Right. In other words, there are no differences in what is covered, just how big the provider network is, for all ACA compliant individual insurance plans.

Everything else, and all of the "metals" and such, is about how you will pay your share, which is pretty much the same across all the plans. The premiums, co-pays, deductibles, and co-insurance amounts are all in different combinations but at the end you always pay around the same amount. And if you are willing to take a little risk, with a higher deductible, you'll get a bit of a break in the total cost.
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Old 04-21-2016, 12:35 PM   #28
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I went with a high deductible bronze HSA plan. Already had the HSA from my ex-employer. Pretty cool, you pay all your co-pays with tax advantaged dough and I pay my dentist with it too. As I don't have dental insurance it really helps.
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Old 04-23-2016, 08:03 AM   #29
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Originally Posted by Senator View Post
I originally stated this thread to see if there are differences between Platinum, Gold, Silver and Bronze plans.

I was worried about having a bronze plan, and then going to the Doctor and having the Dr. say, too bad that isn't covered. If you would have purchased the upgraded plan, it would have been. You purchased the heart friendly plan, not the cancer friendly plan.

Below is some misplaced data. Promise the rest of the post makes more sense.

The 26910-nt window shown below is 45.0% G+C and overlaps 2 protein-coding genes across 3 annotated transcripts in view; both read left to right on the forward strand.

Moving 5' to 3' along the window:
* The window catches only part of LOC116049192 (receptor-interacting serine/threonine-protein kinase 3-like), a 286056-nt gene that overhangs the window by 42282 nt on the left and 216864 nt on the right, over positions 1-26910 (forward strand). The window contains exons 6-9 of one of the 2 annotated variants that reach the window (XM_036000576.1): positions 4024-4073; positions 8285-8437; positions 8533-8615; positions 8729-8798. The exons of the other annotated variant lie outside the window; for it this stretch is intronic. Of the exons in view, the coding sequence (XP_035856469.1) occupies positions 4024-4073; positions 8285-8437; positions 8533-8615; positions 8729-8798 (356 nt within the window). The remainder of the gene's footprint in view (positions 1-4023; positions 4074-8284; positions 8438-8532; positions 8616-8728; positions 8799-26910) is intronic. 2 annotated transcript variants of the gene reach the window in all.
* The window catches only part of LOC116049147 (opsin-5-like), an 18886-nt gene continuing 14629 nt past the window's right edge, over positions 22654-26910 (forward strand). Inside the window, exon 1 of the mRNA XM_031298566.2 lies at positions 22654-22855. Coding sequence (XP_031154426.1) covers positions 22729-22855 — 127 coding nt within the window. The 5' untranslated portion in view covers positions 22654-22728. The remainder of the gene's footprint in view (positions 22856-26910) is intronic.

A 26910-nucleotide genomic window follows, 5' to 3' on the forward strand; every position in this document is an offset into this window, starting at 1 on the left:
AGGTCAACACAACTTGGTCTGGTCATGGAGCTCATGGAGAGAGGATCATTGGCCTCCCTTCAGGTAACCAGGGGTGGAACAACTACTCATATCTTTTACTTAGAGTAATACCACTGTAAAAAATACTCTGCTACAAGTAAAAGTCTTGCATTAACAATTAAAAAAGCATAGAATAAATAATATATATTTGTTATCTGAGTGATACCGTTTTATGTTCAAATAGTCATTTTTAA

It appears that the plan coverage is NOT like an extended automobile warranty. Some auto warranty plans cover electronics, some do not.
You do need to stay aware of provider network changes as this article shows.

Quote:
With UnitedHealth already set to end its “Obamacare” health coverage in Louisiana next year, the insurance giant is now pulling the plug early with Ochsner Health System, apparently forcing close to 3,000 patients in south Louisiana to decide between paying hefty out-of-pocket medical expenses or driving more than an hour to visit a doctor.

Taking Ochsner — Louisiana’s largest nonprofit health care system — out of the fold only five months into the 2016 health insurance period is going to be a hassle for UnitedHealth’s members in metro New Orleans, some state and health care industry officials said.

The two companies said Friday they were unable to reach a compromise for Ochsner to continue in UnitedHealth’s public health insurance exchange program. In a statement, UnitedHealth called it a “routine renegotiation” of a contract.

In a letter to its local customers, UnitedHealth said members of its so-called “Compass” program would have in-network care available elsewhere in the state. But the six facilities it listed are all at least an hour’s drive from New Orleans.

State Insurance Commissioner Jim Donelon downplayed the shake-up, saying that providers and insurers are free to make such changes at any time. Some patients, such as someone who is pregnant or undergoing treatment for an acute condition, may be able to remain with Ochsner for an additional three months, he said.

“It’s going to happen more and more, and if negotiations are not on the same contract timeline as open enrollment, you’re going to see this happen in more states across the country.”
Reference: UnitedHealth, Ochsner cutting ties, likely leaving 3,000 in N.O. area without local health provider | The Advocate €” Baton Rouge, Louisiana
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Old 04-24-2016, 09:42 AM   #30
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Originally Posted by Senator View Post